Sprinkled throughout The Uncontrolling Love of God are some rather startling statements. One appears in Oord’s critique of the model he attributes to Polkinghorne and Clayton: “I find it difficult if not impossible to obey in good faith—let alone worship—a God who, to keep a promise, allows genuine evil.” (93) Oord expresses agreement with John Calvin that there is no distinction between God’s will and God’s permission. (92) Of course, Oord disagrees with Calvin about much else. The “promise” of God Oord rejects is not to interfere with free will even though he could.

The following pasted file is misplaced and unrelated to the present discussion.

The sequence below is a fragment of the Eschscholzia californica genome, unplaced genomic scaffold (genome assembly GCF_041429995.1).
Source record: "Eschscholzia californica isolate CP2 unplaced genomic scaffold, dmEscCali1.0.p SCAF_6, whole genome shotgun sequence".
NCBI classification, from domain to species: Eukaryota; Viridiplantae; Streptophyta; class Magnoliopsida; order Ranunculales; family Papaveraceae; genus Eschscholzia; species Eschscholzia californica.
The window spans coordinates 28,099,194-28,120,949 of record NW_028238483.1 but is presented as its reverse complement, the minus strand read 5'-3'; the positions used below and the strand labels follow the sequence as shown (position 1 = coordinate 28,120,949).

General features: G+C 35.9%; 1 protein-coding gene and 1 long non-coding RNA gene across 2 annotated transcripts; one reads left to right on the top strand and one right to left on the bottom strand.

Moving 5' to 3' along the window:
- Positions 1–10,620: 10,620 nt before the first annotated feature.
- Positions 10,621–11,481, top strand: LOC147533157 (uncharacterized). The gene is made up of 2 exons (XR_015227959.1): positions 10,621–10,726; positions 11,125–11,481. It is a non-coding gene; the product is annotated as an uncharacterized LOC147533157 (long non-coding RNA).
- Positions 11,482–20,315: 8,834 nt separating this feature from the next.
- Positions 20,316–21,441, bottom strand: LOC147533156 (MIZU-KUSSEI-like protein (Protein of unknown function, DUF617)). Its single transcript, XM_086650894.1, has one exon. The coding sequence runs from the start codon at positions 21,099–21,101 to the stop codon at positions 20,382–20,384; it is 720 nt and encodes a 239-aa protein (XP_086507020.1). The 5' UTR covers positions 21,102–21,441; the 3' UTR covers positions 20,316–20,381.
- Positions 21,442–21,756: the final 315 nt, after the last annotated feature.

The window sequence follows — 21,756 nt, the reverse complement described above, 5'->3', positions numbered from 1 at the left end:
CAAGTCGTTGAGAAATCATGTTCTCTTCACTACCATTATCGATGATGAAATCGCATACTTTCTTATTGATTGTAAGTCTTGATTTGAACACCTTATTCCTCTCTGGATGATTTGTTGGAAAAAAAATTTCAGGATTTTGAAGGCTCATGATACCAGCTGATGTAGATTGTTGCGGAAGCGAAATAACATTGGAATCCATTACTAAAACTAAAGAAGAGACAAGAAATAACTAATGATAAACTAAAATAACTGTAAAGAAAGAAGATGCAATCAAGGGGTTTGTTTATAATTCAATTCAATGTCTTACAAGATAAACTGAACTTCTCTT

One evangelical philosopher-theologian Oord does not mention, but should, is Michael Peterson. I have mentioned him here before and strongly recommended his book Evil and the Christian God (Baker, 1982). Peterson is a fellow Wesleyan with Oord (at least as to their ecclesiastical and theological traditions). Peterson taught for many years at Asbury College; Oord teaches at a Nazarene university. Peterson’s whole project in that book is to answer Oord’s challenge that a God of love must intervene powerfully to stop evil and innocent suffering if he has the power to do that. Peterson provides sufficient explanatory consistency to dispel Oord’s complaint about the two models mentioned above. Peterson explains, using modal logic, among other tools, that a God of perfect love with absolute power cannot give creatures genuine, libertarian free will and intervene to stop all misuses of that free will. In other words, Peterson cogently argues, the possibility of gratuitous evil is necessary in a project such as God chose to engage in by creating human beings with genuine free will. In other words, in light of Peterson’s (and others’) explanations of the models that distinguish between God’s will and permission, Oord’s criticism fails. Given God’s will that his human creatures have genuine free will sufficient to obey or disobey him freely, and given the fall of humanity and creation into corruption by the misuse of that free will, God, perfect in love and ability, cannot simply prevent all even gratuitous misuses of free will (or natural disasters) without destroying the whole project.